FTIR spectra were recorded using a Fourier transform IR ABB MB3000 spectrometer equipped with DTGS detector and an ATR attachment. The interferometer was equipped with a nonhygroscopic-ZnSe beam splitter. All the spectra were measured at a spectral resolution of 4 cm−1 and 100 scans were taken per sample. The frequency accuracy was <0.06 cm−1. Solutions were placed on the crystal. Millipore water was used as reference to minimize signal from water peaks during data collection.
2.6. Light Scattering Measurements
Both SLS and DLS experiments were performed using Microtrac (Nanotrac ULTRA) particle size analyzer. The light source was a 780 nm, 3 mW diode laser. The scattered light was measured at an angle of 180°. Scattering experiments were performed at a temperature of °C. The performance of the instrument was checked with the reference material (100 nm polystyrene microsphere suspended in water) prior to particle size measurements. 50 scans were taken for each sample. The uncertainty in the measurement was found to be ±1 nm. It uses a unique method called the controlled reference method, where the scattered light beats against a stable reference, that is, the laser source itself. The scattered light from the particle and the reference (reflected laser) interferes at the detector. The signal is modulated by Brownian diffusion of particles. It was transformed by fast Fourier into power spectrum from where the size distribution is derived.
3. Results and Discussion
3.1. Particle Size
Before proceeding with the experiments, it was ensured that there was no oxidation after dilution and U(IV) species are stable at the present condition by taking a blank run in UV-Vis spectrophotometer as it can be used to detect higher concentration of U(IV) of the order of M. Figure 1 shows the UV-Vis spectra taken for the stock solution and diluted solution with a total uranium concentration of 0.4 mM. There was no considerable change in the spectrum of diluted U(IV) solution, and hence it was confirmed that the maximum species present are U(IV).
A series of U(IV) solutions was measured by light scattering with concentrations of 0.4 mM–19 mM. For each series, the pH was varied, starting at pH 1 and increasing to pH 4 obtained by adding 0.1 M sodium hydroxide (Table 1).
(i) 0.4–2.5 mM U(IV) Solutions. In case of 0.4–2.5 mM U(IV) solutions when the pH of the solution is increased and light scattering measurements are made every 0.2 units until pH 3, there is no significant difference from the starting solution which shows that these solutions are considered to be colloid free. At pH beyond 4 there are only particles greater than 1000 nm which is considered to be the amorphous precipitates that has been formed.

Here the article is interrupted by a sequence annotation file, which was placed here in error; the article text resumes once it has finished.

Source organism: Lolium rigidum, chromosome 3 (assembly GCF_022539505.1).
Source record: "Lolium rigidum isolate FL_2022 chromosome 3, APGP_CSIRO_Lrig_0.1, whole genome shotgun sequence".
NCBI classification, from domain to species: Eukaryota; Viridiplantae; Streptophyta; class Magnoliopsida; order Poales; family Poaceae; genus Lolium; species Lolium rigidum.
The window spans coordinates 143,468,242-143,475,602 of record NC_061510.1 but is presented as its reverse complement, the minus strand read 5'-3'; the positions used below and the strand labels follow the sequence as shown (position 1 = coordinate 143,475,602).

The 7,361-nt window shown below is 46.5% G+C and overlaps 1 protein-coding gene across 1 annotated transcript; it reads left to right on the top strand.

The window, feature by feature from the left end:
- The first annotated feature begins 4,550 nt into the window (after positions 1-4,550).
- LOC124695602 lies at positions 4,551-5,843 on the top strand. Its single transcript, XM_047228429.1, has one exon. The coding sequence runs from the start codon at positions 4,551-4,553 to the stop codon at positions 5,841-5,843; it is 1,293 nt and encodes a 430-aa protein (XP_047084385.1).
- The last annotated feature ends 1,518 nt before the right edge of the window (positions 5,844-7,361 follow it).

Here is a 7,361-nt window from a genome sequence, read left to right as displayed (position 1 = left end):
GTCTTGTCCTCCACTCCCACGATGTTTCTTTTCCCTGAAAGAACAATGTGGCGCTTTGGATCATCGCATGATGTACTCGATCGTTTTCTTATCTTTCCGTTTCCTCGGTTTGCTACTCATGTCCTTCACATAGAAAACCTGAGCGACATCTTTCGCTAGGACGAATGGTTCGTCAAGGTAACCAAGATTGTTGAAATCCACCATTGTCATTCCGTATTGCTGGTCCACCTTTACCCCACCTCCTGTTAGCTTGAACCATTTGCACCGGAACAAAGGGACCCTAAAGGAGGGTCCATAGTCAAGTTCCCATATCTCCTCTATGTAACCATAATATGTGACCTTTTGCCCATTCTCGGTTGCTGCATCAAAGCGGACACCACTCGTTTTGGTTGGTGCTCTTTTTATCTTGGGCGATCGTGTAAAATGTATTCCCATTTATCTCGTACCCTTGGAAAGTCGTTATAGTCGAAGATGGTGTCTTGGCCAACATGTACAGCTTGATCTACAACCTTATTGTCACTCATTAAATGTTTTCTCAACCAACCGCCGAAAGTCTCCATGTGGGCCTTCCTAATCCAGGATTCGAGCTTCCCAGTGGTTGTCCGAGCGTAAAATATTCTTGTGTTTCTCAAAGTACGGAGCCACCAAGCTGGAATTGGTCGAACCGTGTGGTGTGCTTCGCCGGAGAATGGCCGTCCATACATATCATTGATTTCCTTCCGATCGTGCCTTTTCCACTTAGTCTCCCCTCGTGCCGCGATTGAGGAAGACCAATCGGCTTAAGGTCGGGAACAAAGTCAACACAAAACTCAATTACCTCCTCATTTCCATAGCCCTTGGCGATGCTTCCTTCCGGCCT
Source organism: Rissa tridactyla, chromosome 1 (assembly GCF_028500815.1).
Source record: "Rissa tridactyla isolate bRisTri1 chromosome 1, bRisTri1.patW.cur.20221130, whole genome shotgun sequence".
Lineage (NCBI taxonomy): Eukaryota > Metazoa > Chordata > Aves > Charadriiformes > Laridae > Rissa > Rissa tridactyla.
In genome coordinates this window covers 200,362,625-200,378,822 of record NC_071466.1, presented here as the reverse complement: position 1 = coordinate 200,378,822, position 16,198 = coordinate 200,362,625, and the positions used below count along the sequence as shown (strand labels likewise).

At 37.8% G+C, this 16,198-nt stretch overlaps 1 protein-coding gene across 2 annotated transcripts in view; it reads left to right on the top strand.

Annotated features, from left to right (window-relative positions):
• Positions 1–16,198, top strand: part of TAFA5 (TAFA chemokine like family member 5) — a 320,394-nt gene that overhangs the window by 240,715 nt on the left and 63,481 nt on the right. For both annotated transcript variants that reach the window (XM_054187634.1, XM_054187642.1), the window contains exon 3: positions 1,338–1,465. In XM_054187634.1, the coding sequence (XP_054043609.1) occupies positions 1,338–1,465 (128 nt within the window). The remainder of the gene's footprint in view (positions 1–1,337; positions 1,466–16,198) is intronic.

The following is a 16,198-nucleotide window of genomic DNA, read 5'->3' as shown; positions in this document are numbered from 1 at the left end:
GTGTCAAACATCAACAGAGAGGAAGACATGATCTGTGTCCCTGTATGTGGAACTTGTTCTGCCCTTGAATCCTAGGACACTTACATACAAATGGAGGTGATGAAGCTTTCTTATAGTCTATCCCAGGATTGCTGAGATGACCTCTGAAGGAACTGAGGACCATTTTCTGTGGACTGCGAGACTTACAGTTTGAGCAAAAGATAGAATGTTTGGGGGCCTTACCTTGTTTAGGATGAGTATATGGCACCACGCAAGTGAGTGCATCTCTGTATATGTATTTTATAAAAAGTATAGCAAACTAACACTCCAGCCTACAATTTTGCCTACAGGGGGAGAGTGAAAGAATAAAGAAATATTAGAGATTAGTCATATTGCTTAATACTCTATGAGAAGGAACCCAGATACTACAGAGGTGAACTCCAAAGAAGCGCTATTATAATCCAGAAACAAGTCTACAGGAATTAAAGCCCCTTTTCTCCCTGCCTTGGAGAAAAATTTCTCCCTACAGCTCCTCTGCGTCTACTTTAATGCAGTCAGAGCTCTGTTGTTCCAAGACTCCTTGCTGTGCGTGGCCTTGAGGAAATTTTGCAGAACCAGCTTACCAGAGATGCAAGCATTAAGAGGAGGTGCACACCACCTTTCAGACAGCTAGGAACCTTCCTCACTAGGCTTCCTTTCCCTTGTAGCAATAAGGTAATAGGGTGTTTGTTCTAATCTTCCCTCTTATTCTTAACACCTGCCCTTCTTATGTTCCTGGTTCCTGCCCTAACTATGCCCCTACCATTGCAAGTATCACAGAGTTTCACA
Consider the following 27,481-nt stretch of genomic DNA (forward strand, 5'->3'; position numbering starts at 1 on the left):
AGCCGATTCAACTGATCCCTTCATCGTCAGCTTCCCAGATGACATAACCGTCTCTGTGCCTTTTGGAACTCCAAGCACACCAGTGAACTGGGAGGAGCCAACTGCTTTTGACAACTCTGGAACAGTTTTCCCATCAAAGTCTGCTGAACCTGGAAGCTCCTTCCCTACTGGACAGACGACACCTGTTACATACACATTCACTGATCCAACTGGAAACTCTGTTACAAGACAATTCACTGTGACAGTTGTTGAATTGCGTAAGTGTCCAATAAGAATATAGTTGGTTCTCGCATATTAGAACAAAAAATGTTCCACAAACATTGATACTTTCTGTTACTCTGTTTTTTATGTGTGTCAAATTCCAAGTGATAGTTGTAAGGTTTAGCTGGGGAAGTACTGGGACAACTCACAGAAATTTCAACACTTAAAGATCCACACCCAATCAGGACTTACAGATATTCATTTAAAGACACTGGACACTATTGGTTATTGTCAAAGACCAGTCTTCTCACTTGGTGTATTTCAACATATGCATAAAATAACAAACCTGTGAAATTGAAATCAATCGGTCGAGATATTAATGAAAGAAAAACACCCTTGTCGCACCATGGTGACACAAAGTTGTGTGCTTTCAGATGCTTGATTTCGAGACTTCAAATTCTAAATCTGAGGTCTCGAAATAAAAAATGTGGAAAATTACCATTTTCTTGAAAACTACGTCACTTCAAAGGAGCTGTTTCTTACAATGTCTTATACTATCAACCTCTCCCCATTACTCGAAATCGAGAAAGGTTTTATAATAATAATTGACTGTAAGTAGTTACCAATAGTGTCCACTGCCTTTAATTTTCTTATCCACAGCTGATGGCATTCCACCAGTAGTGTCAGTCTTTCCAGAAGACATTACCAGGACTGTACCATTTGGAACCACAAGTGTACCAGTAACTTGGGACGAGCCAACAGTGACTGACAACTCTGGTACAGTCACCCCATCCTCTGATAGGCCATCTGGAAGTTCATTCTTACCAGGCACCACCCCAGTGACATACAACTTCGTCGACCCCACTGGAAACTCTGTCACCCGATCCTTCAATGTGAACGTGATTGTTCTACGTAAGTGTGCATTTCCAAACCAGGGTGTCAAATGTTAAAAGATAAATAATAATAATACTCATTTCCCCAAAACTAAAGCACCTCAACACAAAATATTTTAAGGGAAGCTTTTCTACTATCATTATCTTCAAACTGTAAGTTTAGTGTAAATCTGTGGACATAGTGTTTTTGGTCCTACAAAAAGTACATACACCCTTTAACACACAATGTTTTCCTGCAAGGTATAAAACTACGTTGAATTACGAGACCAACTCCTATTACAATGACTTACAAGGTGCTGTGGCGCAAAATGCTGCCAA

(ii) 3–7 mM U(IV) Solutions. The solution darkens when pH is increased consistent with the presence of colloidal U(IV) . The particle refractive index was assumed as 1.95 to obtain the size distribution . The intensity distribution curves for colloidal 3.78 mM U(IV) solution at different pH are shown in Figure 2. The initial colloid formation starts at pH 2.85 and the size of the colloids initially formed is found to be 15.12 nm. When pH is increased to 4.25, the mean colloid size increases to 28.36 nm and the colloid content is even higher which could be observed from the volume of the distribution curve. The increase in size is due to the addition of OH− or H2O ligands to the growing structural network. A combined LIBD and UV-Vis studies carried out on Pu(IV) hydrolysis products proved that the colloid formation is preceded by formation of small polynuclear species <5 nm and colloids larger than 5 nm are formed with increasing pH . The volume of peak for initially formed colloids is small in all cases irrespective of concentration. Similar results were observed for 4–7 mM U(IV) solutions. Figures 3 and 4 show the intensity size distribution for 5.2–6.5 mM U(IV) with varying pH. The colloids formed at these concentrations were found to be stable for longer time and there was no much variation in particle size with increasing pH.